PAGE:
Spring Bulb Planting Q & A
Soon you'll have leaves to rake and mums to plant, so spring flowers are probably the farthest thing from your mind. But by planting bulbs this fall, you can set the stage for a show-stopping color explosion next year.
Q: How do I plant spring bulbs?
A: The easiest way is to dig a flat-bottomed hole about 12 to 18 inches wide and drop several bulbs into it. Plant large bulbs, such as tulips and daffodils, about 8 inches deep in well-draining soil, 6 inches in heavy. Smaller bulbs, like snowdrops, crocus and scilla, should sit about 5 inches deep.
Plant the bulb's pointy end up, and don't worry about fertilizing. Just give them a good soaking after planting. Mulching can be beneficial, but wait until the ground freezes lightly.
Q: How can I create the most impact with my bulbs?
A: Here are three simple planting rules you can use to get the most from your bulbs.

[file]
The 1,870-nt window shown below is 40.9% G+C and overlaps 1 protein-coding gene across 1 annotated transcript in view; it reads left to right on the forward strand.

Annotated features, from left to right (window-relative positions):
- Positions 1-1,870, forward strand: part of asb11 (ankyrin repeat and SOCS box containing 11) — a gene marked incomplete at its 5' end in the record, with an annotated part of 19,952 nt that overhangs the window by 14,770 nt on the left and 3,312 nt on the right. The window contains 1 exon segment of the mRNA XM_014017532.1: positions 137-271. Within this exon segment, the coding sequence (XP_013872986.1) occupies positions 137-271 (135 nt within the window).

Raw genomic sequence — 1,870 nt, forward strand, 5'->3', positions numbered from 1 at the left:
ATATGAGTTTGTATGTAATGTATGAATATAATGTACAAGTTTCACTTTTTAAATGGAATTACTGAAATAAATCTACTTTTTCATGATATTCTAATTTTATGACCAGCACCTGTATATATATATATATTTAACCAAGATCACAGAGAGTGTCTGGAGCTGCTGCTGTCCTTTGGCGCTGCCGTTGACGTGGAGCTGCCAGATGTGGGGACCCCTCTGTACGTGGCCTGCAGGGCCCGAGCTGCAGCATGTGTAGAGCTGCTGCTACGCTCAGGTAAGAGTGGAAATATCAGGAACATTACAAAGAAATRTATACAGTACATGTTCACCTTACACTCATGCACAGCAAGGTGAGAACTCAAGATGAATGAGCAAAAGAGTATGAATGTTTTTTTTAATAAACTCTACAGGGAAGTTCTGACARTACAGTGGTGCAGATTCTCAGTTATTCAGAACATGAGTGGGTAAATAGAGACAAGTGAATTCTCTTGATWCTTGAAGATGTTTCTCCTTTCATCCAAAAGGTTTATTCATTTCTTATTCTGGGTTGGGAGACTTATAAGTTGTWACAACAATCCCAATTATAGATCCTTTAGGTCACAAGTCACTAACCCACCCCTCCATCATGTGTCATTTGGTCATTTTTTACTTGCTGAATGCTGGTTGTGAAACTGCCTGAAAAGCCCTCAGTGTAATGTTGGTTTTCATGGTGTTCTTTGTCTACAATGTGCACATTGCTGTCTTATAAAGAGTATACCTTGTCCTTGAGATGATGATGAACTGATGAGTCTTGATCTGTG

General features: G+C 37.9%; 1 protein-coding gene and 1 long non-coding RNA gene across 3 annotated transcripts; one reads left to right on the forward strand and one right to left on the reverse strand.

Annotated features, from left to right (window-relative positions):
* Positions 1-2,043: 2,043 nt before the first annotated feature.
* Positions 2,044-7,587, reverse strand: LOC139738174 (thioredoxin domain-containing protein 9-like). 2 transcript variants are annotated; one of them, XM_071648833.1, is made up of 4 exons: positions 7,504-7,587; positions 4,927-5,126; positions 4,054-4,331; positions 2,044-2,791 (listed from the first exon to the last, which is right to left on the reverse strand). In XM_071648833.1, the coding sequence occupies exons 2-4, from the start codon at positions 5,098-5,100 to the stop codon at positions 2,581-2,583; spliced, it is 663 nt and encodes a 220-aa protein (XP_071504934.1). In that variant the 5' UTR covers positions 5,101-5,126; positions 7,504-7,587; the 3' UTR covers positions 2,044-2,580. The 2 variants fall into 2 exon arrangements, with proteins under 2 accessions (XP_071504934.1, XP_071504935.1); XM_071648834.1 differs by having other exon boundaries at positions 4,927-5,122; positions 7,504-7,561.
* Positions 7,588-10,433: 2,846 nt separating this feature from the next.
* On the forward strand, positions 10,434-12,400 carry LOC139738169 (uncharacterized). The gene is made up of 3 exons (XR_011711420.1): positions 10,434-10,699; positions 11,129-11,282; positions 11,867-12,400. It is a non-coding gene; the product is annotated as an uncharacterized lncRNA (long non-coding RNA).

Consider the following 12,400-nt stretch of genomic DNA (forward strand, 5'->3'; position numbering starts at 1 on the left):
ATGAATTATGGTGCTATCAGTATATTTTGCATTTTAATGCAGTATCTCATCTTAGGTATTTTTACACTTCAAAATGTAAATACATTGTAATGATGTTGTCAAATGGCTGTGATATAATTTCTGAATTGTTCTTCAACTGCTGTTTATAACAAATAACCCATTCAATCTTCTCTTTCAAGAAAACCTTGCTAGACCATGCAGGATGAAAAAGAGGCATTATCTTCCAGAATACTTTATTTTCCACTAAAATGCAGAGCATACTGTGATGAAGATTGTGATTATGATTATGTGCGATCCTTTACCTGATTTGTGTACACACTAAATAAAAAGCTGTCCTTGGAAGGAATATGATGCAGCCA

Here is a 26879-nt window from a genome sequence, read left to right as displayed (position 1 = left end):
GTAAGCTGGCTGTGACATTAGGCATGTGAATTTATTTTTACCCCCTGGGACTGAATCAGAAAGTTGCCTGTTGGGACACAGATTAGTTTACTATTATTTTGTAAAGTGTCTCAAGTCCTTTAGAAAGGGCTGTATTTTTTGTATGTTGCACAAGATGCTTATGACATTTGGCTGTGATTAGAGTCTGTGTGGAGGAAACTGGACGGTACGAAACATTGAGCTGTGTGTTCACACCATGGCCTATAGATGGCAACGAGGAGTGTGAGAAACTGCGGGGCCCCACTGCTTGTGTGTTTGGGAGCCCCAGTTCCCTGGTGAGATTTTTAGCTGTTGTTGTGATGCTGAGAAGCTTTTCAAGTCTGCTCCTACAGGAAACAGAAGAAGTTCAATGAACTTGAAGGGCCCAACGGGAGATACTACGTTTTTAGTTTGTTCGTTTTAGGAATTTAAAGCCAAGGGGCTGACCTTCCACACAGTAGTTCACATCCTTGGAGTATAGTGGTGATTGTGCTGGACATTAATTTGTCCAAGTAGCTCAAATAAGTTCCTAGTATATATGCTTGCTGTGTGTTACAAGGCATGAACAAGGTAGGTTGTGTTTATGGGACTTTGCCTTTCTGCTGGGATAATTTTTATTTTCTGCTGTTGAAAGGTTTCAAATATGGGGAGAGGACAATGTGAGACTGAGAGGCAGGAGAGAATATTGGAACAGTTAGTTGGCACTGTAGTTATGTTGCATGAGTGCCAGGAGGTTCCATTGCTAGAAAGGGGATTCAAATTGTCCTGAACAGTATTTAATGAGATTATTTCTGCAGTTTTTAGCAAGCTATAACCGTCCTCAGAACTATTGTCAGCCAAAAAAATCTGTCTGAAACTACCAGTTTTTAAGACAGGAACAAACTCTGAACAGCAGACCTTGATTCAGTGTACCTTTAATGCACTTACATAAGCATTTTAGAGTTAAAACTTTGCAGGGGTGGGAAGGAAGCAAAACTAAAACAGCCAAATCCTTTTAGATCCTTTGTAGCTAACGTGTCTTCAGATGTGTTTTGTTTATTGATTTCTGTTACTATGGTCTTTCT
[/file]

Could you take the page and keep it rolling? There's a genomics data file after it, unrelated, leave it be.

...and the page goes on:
- Plant in clusters. This concentrates the colors, making them look like bouquets.
- Plant shorter bulbs in front. This is a good rule for bulbs that bloom at the same time, such as grape hyacinths and tulips. However, if the low-growing bulbs bloom early and the tall late, plant the taller-growing flowers in front. Their display will camouflage the dying foliage of the smaller bulbs.
- Plant a double-decker. Plant small bulbs right on top of large bulbs. If they flower at the same time, it creates a colorful two-tone effect.
Q: How soon after buying bulbs should I plant them?
A: Plant bulbs when you get them, but not before cooler fall temperatures arrive. Six weeks before the ground freezes is ideal.
If summer lingers, store your bulbs in the crisper of your refrigerator until cooler temperatures return. Just be sure to keep the bulbs away from fruits, which emit a gas as they ripen that's harmful to bulbs.
Q: What should I do after the flowers fade?
A: It's important to keep the leaves on the plants until they brown, or 6 weeks have passed since blooming. The leaves feed the bulb so it can flower next spring.
Clip tulip blooms after they fade so they don't go to seed, but leave daffodils alone.